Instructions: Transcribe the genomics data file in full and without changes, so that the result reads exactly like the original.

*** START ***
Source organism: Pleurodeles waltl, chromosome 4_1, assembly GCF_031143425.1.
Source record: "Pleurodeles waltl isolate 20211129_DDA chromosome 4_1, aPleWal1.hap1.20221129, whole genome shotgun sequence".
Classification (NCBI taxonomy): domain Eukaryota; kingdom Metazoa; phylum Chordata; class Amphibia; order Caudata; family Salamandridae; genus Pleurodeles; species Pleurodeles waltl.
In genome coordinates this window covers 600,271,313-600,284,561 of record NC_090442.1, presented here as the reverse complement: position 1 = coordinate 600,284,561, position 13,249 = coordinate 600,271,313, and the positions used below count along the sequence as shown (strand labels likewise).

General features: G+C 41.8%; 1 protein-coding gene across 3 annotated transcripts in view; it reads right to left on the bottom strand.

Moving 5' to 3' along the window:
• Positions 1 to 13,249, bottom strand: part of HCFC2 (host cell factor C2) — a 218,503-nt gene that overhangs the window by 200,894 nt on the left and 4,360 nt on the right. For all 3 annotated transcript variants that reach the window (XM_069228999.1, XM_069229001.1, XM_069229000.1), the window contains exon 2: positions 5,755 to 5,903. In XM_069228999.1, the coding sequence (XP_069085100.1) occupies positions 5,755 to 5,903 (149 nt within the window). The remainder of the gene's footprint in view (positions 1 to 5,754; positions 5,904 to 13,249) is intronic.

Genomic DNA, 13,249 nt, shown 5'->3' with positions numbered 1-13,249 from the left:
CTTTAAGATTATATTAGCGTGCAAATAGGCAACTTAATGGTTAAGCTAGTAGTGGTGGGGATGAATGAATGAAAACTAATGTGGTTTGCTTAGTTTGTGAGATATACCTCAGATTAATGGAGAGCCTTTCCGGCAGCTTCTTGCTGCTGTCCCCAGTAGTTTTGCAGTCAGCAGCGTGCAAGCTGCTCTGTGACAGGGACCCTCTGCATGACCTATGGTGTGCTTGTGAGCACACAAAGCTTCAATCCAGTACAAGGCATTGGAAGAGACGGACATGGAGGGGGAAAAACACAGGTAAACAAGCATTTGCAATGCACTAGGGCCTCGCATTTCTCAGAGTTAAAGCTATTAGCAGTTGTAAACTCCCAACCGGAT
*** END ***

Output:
Source organism: Pleurodeles waltl, chromosome 4_1, assembly GCF_031143425.1.
Source record: "Pleurodeles waltl isolate 20211129_DDA chromosome 4_1, aPleWal1.hap1.20221129, whole genome shotgun sequence".
Classification (NCBI taxonomy): domain Eukaryota; kingdom Metazoa; phylum Chordata; class Amphibia; order Caudata; family Salamandridae; genus Pleurodeles; species Pleurodeles waltl.
In genome coordinates this window covers 600,271,313-600,284,561 of record NC_090442.1, presented here as the reverse complement: position 1 = coordinate 600,284,561, position 13,249 = coordinate 600,271,313, and the positions used below count along the sequence as shown (strand labels likewise).

General features: G+C 41.8%; 1 protein-coding gene across 3 annotated transcripts in view; it reads right to left on the bottom strand.

Moving 5' to 3' along the window:
• Positions 1 to 13,249, bottom strand: part of HCFC2 (host cell factor C2) — a 218,503-nt gene that overhangs the window by 200,894 nt on the left and 4,360 nt on the right. For all 3 annotated transcript variants that reach the window (XM_069228999.1, XM_069229001.1, XM_069229000.1), the window contains exon 2: positions 5,755 to 5,903. In XM_069228999.1, the coding sequence (XP_069085100.1) occupies positions 5,755 to 5,903 (149 nt within the window). The remainder of the gene's footprint in view (positions 1 to 5,754; positions 5,904 to 13,249) is intronic.

Genomic DNA, 13,249 nt, shown 5'->3' with positions numbered 1-13,249 from the left:
CTTTAAGATTATATTAGCGTGCAAATAGGCAACTTAATGGTTAAGCTAGTAGTGGTGGGGATGAATGAATGAAAACTAATGTGGTTTGCTTAGTTTGTGAGATATACCTCAGATTAATGGAGAGCCTTTCCGGCAGCTTCTTGCTGCTGTCCCCAGTAGTTTTGCAGTCAGCAGCGTGCAAGCTGCTCTGTGACAGGGACCCTCTGCATGACCTATGGTGTGCTTGTGAGCACACAAAGCTTCAATCCAGTACAAGGCATTGGAAGAGACGGACATGGAGGGGGAAAAACACAGGTAAACAAGCATTTGCAATGCACTAGGGCCTCGCATTTCTCAGAGTTAAAGCTATTAGCAGTTGTAAACTCCCAACCGGAT